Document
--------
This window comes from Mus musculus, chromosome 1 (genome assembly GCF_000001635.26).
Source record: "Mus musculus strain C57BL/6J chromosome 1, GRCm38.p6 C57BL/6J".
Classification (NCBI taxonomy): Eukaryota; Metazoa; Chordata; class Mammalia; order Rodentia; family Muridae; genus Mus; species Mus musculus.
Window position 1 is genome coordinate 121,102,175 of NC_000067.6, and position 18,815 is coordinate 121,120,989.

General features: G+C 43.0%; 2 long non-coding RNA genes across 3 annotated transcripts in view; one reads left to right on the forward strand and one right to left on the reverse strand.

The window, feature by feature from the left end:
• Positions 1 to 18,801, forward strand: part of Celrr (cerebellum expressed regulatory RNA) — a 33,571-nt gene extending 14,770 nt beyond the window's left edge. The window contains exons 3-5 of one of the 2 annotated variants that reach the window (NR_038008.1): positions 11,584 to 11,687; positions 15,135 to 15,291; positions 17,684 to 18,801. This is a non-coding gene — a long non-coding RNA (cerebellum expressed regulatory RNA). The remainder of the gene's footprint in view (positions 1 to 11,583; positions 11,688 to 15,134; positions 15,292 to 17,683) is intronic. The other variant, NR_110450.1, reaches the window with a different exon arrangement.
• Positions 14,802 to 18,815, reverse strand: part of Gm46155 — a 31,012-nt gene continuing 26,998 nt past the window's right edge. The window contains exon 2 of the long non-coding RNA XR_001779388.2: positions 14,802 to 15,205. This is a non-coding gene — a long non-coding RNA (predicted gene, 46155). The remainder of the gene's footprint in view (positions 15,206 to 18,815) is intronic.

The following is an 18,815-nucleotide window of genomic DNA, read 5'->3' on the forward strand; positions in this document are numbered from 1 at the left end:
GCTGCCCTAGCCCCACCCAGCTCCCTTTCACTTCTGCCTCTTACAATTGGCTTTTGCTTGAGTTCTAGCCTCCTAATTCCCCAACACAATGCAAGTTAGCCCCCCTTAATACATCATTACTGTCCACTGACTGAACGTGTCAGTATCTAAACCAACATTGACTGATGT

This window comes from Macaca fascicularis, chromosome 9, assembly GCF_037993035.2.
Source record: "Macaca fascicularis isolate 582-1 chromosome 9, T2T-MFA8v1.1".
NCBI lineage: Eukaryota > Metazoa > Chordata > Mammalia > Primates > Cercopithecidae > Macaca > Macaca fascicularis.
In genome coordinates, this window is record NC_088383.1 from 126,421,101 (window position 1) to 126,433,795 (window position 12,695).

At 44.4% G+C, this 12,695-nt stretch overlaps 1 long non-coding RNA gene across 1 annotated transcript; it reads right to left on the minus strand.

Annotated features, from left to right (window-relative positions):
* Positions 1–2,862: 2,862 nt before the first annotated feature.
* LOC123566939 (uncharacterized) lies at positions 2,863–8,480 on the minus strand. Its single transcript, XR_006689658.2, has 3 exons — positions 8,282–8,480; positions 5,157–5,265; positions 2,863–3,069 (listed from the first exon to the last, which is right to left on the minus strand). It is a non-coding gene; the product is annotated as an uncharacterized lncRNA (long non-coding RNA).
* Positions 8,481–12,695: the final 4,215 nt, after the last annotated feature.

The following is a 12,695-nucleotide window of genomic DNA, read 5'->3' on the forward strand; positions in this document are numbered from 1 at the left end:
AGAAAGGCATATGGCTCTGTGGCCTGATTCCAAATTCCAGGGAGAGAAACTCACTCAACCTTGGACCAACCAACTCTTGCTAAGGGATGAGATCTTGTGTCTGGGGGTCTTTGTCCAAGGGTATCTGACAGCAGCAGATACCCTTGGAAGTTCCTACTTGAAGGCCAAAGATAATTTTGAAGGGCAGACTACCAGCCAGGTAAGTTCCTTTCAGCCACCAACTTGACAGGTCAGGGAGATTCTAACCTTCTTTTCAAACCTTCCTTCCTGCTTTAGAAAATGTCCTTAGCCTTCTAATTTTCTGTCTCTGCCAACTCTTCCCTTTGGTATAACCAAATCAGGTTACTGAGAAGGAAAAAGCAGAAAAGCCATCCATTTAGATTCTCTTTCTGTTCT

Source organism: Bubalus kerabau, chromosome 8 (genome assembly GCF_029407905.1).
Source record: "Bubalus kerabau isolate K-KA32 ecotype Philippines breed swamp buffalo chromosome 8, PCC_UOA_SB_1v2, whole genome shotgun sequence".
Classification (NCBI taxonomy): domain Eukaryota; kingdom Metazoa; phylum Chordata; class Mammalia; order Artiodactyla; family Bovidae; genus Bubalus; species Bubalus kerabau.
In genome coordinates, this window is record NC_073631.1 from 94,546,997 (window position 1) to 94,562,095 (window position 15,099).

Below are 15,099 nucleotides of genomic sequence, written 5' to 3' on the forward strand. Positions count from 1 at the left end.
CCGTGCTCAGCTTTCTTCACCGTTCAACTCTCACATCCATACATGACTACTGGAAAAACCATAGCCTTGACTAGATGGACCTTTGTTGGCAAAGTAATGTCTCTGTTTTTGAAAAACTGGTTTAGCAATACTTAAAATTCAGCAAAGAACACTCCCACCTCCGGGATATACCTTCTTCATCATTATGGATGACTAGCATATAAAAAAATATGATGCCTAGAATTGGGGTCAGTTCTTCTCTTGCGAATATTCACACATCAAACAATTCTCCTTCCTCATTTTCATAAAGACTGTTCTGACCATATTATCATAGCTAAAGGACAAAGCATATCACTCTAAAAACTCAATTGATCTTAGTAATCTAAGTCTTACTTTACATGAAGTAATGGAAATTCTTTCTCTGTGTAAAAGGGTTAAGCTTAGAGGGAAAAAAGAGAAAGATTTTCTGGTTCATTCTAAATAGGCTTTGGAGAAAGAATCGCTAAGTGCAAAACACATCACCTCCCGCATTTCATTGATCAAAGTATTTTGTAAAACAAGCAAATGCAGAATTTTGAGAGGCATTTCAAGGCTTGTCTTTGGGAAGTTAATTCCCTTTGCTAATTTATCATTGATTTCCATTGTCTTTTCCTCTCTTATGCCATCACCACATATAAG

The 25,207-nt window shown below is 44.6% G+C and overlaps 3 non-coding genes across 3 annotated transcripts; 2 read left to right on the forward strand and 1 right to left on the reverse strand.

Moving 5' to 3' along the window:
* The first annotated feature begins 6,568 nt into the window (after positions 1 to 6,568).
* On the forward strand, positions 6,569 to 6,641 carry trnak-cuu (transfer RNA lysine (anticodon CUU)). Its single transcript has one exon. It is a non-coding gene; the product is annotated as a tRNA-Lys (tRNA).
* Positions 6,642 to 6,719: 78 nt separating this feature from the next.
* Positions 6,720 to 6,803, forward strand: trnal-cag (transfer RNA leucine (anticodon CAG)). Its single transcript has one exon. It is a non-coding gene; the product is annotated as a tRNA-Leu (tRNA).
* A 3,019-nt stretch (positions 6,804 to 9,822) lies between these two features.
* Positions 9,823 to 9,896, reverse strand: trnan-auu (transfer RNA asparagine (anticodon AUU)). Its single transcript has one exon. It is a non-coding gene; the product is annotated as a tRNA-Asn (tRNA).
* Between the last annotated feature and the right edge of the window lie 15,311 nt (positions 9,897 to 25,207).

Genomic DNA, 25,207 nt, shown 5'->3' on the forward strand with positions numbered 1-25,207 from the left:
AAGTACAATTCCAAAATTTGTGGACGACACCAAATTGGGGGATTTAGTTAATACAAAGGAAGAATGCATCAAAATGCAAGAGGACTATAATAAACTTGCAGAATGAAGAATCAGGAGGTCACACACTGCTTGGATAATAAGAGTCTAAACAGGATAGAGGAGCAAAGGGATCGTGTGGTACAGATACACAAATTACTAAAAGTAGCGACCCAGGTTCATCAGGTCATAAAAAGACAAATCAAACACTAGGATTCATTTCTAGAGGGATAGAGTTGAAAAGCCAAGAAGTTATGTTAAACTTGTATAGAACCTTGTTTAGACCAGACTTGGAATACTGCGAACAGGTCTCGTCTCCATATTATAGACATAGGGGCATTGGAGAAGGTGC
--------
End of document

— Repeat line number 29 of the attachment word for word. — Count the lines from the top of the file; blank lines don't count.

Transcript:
Moving 5' to 3' along the window: